3 Power Moves We Can All Steal From Beyoncé
Let Bey show you how to slay.
Last week, Vulture posted an interview with the Shonda Rhimes, AKA creator of the hit TV shows Grey’s Anatomy, Scandal, How to Get Away With Murder, and The Catch. In it, she discusses how she starts each morning. One thing she does daily: "I have a tiny little dance party," Rhimes admits, and of course the music she currently gets down to is from, wait for it, Beyoncé. “So Beyoncé and I are having a little dance party every morning. I’m getting in formation,” she says. “And that usually puts me in a good mood. And then I leave the house.”
This little nugget of information not only made us smile, but it also got us thinking: If dancing to a little Beyoncé could set a positive tone for the day for one of the most powerful women in television (Hello, TGIT!), what else could us mere mortals learn from the singer? The answer: confidence, how to win big, and who makes the best role model. Read on to see how you can incorporate Beyoncé’s strategies into your own life.
Stand like Wonder Woman
Ever notice how often Bey stands with her hands on her hips? We don’t think it is by accident. Here’s why: Research shows that standing tall with your chest out and hands on your hips can make you feel bolder. In fact, in a Ted Talk social psychologist Amy Cuddy noted that holding this pose for just two minutes can boost your levels of testosterone and lower your levels cortisol, and that these hormonal change can configure your brain to be assertive, confident, and comfortable. Enough said.
Fill your wardrobe with red
Whether it's on her current tour (The Formation World Tour), in the video for "Formation," or at awards shows, this Houston native has rocked red over the years like nobody's business. Clearly Queen Bey knows the secrets behind this scarlet color, which include more energy, the possibility of earning more money (because “the best revenge is your paper”) or giving you the edge you need to beat your opponents (ahem, Beyoncé was the highest paid woman in music in 2015). Rhimes also recognizes the power of a red outfit, tweeting back in May: “Bey gets to wear this to work. And she slays. I am seriously considering this for my next big meeting. #LEMONADE” And may we add #powercolor.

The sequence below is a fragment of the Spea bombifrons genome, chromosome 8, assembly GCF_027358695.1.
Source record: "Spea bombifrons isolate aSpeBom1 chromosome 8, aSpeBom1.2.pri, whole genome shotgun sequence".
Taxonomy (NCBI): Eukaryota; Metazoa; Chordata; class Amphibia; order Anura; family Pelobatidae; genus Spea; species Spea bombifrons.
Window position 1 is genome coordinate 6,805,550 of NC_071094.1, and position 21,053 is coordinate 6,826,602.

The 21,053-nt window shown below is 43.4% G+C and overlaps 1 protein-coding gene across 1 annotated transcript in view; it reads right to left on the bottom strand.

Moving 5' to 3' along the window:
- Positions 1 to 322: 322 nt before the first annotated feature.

Be your own hero
According to research from the journal Social Psychological & Personal Science, powerful people look to themselves as a source for inspiration, not others. And if you just give a little listen to some of Beyoncé’s lyrics, she definitely puts herself on a pedestal (no shade). Take "Flawless" for instance, when she sings, “I know when you were little girls/ You dreamt of being in my world/ Don't forget it, don't forget it/ Respect that, bow down b***.” It doesn’t take an interpreter to see that Beyoncé is telling us that we should aspire to be like her. And let’s be real, who doesn’t want to be on her level?
For a more poignant example, consider these “Formation” lyrics: “I see it, I want it, I stunt, yellow-bone it/ I dream it, I work hard, I grind ‘til I own it/ I twirl on them haters, albino alligators/ El Camino with the seat low, sippin’ Cuervo with no chaser/ Sometimes I go off (I go off), I go hard (I go hard)/Get what’s mine (take what’s mine), I’m a star (I’m a star)/ Cause I slay (slay), I slay (hey), I slay (Okay), I slay (okay)."
Here, in our honest opinion, the multi Grammy Award winner has practically laid out an outline—albeit a very loose one— for why she is so successful. And we are taking notes.
Okay ladies, now let’s get in formation and go out there and be great. But first, a dance break: “Uh oh, uh oh, uh oh, oh no no.”